Avondale Estates and the small towns to it’s north and east have been notorious for the disproportionate amount of revenue garnered from African Americans being stopped for minor traffic violations.

fining_cities

Georgia cities — especially Stone Mountain and Clarkston lead the nation in the fining of Black people

I wish we knew more, but like it’s voting transparency, information on racism in policing in Georgia is hard to come by.

Although one of my close friends (also African American) purchased a home in Avondale Estates in the ’90s, anecdotally (just from informal conversation), the number racialized policing and other incidents around exclusion have continued to grow.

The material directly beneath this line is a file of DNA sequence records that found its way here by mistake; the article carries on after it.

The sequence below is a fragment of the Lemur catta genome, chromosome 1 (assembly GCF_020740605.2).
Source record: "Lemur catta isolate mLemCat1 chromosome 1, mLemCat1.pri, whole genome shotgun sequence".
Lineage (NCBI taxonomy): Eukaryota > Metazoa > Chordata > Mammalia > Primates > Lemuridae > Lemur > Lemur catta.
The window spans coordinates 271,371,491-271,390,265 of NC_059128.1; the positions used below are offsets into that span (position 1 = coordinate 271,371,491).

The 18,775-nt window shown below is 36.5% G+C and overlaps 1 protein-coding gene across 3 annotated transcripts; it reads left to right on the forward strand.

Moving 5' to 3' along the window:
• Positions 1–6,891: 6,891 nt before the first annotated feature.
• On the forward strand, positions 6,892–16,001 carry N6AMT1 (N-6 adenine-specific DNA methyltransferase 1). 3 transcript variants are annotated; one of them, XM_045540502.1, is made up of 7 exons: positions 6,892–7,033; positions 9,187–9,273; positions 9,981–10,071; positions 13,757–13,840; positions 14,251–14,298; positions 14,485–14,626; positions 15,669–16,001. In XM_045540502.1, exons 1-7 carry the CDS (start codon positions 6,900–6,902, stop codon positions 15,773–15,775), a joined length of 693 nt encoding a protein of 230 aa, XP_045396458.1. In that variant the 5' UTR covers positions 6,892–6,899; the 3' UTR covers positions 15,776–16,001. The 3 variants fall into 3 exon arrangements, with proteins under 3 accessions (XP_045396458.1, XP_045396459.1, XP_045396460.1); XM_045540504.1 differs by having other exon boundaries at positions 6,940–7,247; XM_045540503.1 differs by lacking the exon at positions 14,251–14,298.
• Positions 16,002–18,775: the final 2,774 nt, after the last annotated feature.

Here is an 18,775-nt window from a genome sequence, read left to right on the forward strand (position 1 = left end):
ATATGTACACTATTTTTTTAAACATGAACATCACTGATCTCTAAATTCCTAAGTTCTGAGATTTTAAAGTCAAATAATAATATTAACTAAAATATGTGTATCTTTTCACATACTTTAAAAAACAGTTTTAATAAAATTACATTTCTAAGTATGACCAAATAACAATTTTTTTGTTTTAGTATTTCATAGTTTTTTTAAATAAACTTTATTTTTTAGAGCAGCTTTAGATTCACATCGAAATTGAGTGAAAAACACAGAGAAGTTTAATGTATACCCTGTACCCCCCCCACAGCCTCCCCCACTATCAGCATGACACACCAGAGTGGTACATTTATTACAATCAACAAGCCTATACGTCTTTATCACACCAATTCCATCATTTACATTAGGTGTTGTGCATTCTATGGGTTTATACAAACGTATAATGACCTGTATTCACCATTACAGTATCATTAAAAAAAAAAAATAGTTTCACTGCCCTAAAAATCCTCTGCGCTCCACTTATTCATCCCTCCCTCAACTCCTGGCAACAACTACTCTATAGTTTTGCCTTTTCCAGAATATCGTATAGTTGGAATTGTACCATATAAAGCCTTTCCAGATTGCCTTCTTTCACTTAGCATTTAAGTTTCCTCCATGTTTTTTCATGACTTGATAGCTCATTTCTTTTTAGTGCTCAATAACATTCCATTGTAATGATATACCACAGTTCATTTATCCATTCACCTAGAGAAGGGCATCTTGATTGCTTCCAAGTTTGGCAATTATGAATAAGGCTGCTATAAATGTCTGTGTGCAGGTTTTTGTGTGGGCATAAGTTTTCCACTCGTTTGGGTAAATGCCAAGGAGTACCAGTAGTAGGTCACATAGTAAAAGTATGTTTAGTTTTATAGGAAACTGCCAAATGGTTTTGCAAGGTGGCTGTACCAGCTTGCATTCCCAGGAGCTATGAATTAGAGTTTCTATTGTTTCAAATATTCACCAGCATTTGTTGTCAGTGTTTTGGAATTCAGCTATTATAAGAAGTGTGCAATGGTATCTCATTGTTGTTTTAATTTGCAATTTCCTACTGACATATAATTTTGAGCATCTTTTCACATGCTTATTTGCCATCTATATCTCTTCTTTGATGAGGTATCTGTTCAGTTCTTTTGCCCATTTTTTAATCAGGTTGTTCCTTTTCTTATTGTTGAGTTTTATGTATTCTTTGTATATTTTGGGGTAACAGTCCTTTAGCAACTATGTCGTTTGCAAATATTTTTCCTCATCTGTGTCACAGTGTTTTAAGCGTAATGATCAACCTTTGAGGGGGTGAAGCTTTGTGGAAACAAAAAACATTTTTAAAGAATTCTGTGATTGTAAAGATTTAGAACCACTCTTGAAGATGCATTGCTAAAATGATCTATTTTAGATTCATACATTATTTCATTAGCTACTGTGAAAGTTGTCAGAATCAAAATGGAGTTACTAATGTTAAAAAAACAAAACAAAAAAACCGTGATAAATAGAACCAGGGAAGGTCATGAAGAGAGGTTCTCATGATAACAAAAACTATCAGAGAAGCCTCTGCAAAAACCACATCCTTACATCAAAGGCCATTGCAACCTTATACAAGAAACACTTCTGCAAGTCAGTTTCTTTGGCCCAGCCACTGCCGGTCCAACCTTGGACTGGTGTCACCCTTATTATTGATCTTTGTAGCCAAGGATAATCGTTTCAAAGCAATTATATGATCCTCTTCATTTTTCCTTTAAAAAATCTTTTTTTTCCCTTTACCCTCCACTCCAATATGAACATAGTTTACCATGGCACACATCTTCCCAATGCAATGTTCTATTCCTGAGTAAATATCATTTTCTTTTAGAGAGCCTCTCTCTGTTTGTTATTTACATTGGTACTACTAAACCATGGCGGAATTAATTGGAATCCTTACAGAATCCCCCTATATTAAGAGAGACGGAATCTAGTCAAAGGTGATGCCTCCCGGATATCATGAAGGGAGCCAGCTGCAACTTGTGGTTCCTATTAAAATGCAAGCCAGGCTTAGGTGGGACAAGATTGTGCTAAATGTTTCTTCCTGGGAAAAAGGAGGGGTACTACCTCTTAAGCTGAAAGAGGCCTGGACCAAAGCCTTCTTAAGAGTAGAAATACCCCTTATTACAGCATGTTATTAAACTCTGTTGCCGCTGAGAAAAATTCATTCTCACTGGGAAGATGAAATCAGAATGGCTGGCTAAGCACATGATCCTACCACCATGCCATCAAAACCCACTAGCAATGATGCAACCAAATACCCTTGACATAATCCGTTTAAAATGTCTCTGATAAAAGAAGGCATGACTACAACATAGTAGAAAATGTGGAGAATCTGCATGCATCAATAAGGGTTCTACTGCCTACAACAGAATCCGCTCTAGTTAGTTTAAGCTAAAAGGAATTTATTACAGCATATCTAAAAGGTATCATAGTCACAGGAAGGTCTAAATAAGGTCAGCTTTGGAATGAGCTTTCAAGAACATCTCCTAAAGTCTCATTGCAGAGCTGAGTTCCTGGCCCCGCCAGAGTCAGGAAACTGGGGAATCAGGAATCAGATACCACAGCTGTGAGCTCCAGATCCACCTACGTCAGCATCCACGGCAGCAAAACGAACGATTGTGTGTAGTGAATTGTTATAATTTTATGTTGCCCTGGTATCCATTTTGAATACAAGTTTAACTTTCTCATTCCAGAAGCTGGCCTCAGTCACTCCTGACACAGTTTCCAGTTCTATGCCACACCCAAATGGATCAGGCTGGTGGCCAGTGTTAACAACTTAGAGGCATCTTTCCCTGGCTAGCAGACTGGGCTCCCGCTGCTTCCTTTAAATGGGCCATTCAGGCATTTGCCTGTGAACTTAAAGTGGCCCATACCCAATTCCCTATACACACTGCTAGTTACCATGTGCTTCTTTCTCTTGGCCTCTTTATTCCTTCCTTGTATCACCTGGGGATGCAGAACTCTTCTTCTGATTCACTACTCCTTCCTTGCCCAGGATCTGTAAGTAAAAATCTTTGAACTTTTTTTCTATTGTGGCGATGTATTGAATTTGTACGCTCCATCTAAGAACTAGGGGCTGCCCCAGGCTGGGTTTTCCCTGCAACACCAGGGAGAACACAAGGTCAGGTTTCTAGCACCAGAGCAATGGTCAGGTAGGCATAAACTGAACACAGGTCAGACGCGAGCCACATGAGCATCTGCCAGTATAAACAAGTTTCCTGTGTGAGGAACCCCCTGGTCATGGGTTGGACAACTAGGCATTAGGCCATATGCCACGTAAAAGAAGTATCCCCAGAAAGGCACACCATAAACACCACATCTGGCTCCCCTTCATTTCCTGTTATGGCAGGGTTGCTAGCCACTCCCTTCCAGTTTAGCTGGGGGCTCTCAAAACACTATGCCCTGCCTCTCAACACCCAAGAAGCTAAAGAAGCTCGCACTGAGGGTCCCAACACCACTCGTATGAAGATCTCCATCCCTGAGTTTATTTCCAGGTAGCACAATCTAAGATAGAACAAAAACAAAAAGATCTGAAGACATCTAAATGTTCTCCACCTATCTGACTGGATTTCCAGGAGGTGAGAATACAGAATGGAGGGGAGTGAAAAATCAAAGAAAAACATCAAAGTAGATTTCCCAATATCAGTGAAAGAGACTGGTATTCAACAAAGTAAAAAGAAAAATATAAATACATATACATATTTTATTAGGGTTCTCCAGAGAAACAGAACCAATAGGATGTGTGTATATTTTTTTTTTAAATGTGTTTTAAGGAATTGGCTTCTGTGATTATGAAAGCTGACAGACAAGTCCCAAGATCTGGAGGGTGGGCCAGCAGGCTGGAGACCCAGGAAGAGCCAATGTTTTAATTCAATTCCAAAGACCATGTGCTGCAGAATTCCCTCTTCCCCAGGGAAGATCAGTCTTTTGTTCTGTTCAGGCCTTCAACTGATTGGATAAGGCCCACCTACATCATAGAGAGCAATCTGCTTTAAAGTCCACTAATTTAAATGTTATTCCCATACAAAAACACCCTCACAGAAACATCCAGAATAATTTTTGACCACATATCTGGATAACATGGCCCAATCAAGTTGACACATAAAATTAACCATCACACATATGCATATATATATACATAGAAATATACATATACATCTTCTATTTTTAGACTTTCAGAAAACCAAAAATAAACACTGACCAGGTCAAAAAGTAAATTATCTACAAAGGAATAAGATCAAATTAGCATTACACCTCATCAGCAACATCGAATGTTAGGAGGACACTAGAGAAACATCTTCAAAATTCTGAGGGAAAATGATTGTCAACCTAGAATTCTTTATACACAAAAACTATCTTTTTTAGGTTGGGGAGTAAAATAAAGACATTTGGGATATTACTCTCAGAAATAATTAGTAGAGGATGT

I’ll detail one particular issue I’ve encountered. In Avondale, several times when walking while Black, my family and I have encountered on several occasions the question “Do you live around here?” Word of caution and advice for any (non-Black) person with the bad home training to ask this question. The 14th amendment of the Constitution of the United States is generally understood as guaranteeing access to the public roads to any US citizen, “green card” holder, or basically any human being regardless of what they look like. Dear White People, it’s not your militia/Klan duty to keep American or Avondale Estates or any other space in this country White. There’s my peculiar rant.

What can done? A few suggestions:

  • Check out the hash tag #StopRacialProfilingAvondaleEstatesGA
  • When you see these incidents going down, use your phone and record.
  • Start demanding accountability from your police officers, city and county representatives.